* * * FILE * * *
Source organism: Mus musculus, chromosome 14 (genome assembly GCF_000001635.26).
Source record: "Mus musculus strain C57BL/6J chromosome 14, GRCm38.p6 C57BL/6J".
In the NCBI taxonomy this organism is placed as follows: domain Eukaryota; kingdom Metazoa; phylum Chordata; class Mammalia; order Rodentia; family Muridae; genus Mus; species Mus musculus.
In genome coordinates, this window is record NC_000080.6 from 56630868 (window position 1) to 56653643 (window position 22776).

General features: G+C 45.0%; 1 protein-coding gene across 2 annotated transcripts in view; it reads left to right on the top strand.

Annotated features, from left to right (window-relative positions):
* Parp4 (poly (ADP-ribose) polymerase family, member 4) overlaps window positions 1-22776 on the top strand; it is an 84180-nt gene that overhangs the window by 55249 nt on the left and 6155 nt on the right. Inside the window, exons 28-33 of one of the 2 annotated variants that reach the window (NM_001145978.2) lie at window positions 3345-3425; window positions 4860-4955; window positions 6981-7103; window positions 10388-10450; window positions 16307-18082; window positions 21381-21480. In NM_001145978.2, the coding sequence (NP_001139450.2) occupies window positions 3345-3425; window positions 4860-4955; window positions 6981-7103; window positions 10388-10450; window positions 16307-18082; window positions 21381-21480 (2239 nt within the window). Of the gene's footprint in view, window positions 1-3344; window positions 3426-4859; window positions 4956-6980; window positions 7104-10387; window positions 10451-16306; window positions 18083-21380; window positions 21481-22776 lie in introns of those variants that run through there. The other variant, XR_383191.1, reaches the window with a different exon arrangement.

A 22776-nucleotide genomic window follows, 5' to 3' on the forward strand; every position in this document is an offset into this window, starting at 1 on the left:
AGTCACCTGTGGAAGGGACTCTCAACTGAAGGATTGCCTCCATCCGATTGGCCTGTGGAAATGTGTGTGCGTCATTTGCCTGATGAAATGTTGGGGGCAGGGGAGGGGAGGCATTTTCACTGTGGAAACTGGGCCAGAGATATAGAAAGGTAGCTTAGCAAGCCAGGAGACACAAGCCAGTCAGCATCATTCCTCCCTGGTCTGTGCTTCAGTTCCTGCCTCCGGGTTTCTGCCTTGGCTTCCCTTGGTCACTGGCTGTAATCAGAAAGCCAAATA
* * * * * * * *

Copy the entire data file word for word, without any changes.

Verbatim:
Source organism: Mus musculus, chromosome 14 (genome assembly GCF_000001635.26).
Source record: "Mus musculus strain C57BL/6J chromosome 14, GRCm38.p6 C57BL/6J".
In the NCBI taxonomy this organism is placed as follows: domain Eukaryota; kingdom Metazoa; phylum Chordata; class Mammalia; order Rodentia; family Muridae; genus Mus; species Mus musculus.
In genome coordinates, this window is record NC_000080.6 from 56630868 (window position 1) to 56653643 (window position 22776).

General features: G+C 45.0%; 1 protein-coding gene across 2 annotated transcripts in view; it reads left to right on the top strand.

Annotated features, from left to right (window-relative positions):
* Parp4 (poly (ADP-ribose) polymerase family, member 4) overlaps window positions 1-22776 on the top strand; it is an 84180-nt gene that overhangs the window by 55249 nt on the left and 6155 nt on the right. Inside the window, exons 28-33 of one of the 2 annotated variants that reach the window (NM_001145978.2) lie at window positions 3345-3425; window positions 4860-4955; window positions 6981-7103; window positions 10388-10450; window positions 16307-18082; window positions 21381-21480. In NM_001145978.2, the coding sequence (NP_001139450.2) occupies window positions 3345-3425; window positions 4860-4955; window positions 6981-7103; window positions 10388-10450; window positions 16307-18082; window positions 21381-21480 (2239 nt within the window). Of the gene's footprint in view, window positions 1-3344; window positions 3426-4859; window positions 4956-6980; window positions 7104-10387; window positions 10451-16306; window positions 18083-21380; window positions 21481-22776 lie in introns of those variants that run through there. The other variant, XR_383191.1, reaches the window with a different exon arrangement.

A 22776-nucleotide genomic window follows, 5' to 3' on the forward strand; every position in this document is an offset into this window, starting at 1 on the left:
AGTCACCTGTGGAAGGGACTCTCAACTGAAGGATTGCCTCCATCCGATTGGCCTGTGGAAATGTGTGTGCGTCATTTGCCTGATGAAATGTTGGGGGCAGGGGAGGGGAGGCATTTTCACTGTGGAAACTGGGCCAGAGATATAGAAAGGTAGCTTAGCAAGCCAGGAGACACAAGCCAGTCAGCATCATTCCTCCCTGGTCTGTGCTTCAGTTCCTGCCTCCGGGTTTCTGCCTTGGCTTCCCTTGGTCACTGGCTGTAATCAGAAAGCCAAATA